When I first heard about Grounded, it was hard not to think of custom-made rat maps for games like CS:GO, where instead of playing in a town you're running around in a living room. In rat maps, players are very small, so coffee tables are the size of buildings and chess pieces can be used as cover.
Rat maps can be a cute gimmick, but don't really provide anything new except a different perspective. I kinda wondered if Obsidian's survival game, where players are the size of ants and trapped in someone's backyard, would wind up just being a survival game played on a rat map—cute for a while, but not really compelling.
And Grounded, now in Early Access, is mostly filled with standard survival game stuff. Instead of trees, you chop down grass. Instead of boulders, you're mining pebbles. Instead of wolves or bears, you're battling spiders and stink bugs. Build a base, craft armor and weapons, find and cook food, and explore the yard. Pretty familiar stuff.
But there are a few welcome twists to the formula. Grounded is a beautiful looking game, and the towering blades of grass really do make you feel like you're in a dense forest. Despite it being a backyard there are still different biomes, like fields of dead grass (which can be harvested for different crafting options than living grass), spooky underground caverns, and even a toxic zone (possibly due to a human-sized human spraying pesticides near their house). And it's neat to find a vantage point where you can gaze across the world and be reminded that the entire yard is maybe 30 feet across instead of a mile.
Finding clean water, rather than the stagnant kind you can drink from dirty puddles, is pretty cool, too. Dewdrops the size of your head cling to the end of blades of grass, and since the grass towers way over your head it seems difficult to reach them for a drink. But you can hit that blade of grass with a tool or your fist, and the bead of water will wobble and fall to the ground so you can slurp it up. It's a neat touch.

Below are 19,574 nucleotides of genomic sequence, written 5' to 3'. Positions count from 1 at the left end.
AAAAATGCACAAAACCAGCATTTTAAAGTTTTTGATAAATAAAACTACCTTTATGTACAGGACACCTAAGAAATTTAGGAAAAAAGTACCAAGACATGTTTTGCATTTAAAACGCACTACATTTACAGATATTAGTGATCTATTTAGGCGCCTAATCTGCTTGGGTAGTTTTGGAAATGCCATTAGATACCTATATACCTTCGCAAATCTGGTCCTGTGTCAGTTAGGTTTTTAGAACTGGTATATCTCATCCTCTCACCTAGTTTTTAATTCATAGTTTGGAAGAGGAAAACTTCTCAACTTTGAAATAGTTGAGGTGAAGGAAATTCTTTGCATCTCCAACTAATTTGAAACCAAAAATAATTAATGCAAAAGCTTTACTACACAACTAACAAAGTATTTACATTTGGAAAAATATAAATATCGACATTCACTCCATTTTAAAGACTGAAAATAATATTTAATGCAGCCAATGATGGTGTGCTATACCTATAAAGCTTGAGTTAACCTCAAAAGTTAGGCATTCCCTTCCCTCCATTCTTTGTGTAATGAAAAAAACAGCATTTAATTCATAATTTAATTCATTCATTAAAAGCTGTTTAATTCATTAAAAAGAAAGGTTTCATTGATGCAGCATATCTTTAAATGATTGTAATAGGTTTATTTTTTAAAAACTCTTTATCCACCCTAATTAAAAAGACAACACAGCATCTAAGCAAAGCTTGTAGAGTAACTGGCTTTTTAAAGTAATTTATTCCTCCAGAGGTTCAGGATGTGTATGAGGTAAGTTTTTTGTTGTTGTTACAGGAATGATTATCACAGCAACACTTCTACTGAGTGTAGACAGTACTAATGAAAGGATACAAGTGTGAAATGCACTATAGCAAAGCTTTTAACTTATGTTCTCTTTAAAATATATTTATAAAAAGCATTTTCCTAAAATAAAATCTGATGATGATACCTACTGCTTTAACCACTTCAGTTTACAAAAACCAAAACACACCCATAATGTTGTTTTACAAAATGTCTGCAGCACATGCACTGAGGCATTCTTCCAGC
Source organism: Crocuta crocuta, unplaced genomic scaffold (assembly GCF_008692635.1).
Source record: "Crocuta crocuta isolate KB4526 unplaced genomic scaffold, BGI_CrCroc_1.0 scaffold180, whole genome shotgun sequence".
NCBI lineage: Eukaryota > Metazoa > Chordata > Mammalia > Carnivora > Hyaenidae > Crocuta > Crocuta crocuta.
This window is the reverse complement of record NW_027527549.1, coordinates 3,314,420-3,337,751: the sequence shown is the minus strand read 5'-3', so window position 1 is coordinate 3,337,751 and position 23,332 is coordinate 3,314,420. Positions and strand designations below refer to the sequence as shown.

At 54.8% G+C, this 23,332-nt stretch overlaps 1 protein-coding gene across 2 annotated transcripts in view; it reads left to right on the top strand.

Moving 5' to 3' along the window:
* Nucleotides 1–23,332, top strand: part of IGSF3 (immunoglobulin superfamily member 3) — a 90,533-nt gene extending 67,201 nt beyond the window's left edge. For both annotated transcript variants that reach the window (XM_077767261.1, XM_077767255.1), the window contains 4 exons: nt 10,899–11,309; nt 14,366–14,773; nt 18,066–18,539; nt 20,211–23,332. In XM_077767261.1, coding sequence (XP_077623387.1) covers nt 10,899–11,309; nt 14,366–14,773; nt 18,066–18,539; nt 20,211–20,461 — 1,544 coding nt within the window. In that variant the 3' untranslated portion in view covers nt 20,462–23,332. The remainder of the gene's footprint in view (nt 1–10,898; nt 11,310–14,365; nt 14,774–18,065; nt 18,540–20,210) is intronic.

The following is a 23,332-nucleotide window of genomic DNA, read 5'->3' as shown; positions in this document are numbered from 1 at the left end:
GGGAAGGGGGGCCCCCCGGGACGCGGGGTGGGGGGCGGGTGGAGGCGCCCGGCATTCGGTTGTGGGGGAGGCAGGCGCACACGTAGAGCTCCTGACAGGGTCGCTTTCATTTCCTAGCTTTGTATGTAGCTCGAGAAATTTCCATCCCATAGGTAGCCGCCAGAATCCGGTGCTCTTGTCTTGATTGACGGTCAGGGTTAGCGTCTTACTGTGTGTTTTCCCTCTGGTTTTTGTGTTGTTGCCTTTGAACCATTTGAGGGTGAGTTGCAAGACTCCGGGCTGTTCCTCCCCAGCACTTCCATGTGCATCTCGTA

And there's something great about every day objects not just existing in the world but having a new significance because you're so very small. Finding a discarded and empty soda can isn't just a visual gimmick: you can build a base inside it and live within its protective aluminum walls. If you come across a plastic breath mint case and you've crafted the right type of hammer, you can actually mine that delicious mint as a resource.
And there's some novelty in crafting armor from things like clover and acorn caps, or crafting arrows from thistles. I can't say it'll remain all that novel after dozens of hours of play, but initially it really helps freshen up familiar survival systems.
Bugs, love them or hate them, are very wonderfully done in Grounded, from the scurrying and squeaking little green aphids to shiny, lumbering ladybugs (I hope we'll be able to saddle and ride them) to the busy, mostly neutral soldier ants—they won't attack you unless provoked but they will absolutely steal stuff from your storage baskets, and I'm pretty sure I caught a few trying to eat some bug meat I was roasting on a spit over my campfire.
Then there are the fearsome spiders. You might get some advance warning before a spider encounter: Some areas are covered with webs, and as a spider stalks through the yard you can see the blades of grass swaying in the distance. Plus, if you run into some baby spiders, there's bound to be a massive momma nearby. But if you blunder into a spider it'll pounce on you in a flash and kill you incredibly quickly. Spiders are scary enough when you run into them above ground in bright sunlight, and much worse when you meet them in the darkened tunnel. I wouldn't want to meet these spiders even if I hadn't been shrunk down to the size of a jelly bean.
I like that Grounded's insects are a bit unpredictable. At times I've chased off a massive spider with one well-placed throw of my spear. Other times I've sunk several spears and arrows into them and they just kept coming. You quickly learn which creatures are always hostile and which aren't, but you can never tell just how the battle will go.
Grounded has a few problems in Early Access—twice I've gotten stuck to the scenery and needed to reload an earlier save. But the biggest issue right now is probably that the story quests only take about 30 minutes to complete, and after that you're mostly left to your own devices. That's fine if you're content with battling bugs, constructing a base, and having freeform fun, but if you want more in-depth questing you're out of luck at this stage of development and may want to wait until the full release.
A final note: spiders aren't the most repulsive thing about Grounded. That prize goes to the miniature robot that sounds like Claptrap's long lost brother. (It's actually Silicon Valley's Josh Brener doing the voice, apparently, but it's still got a heavy dose of the Claptrap filter.) You'll need the sound on in the gif below to really get the idea. I stand by my violent reaction.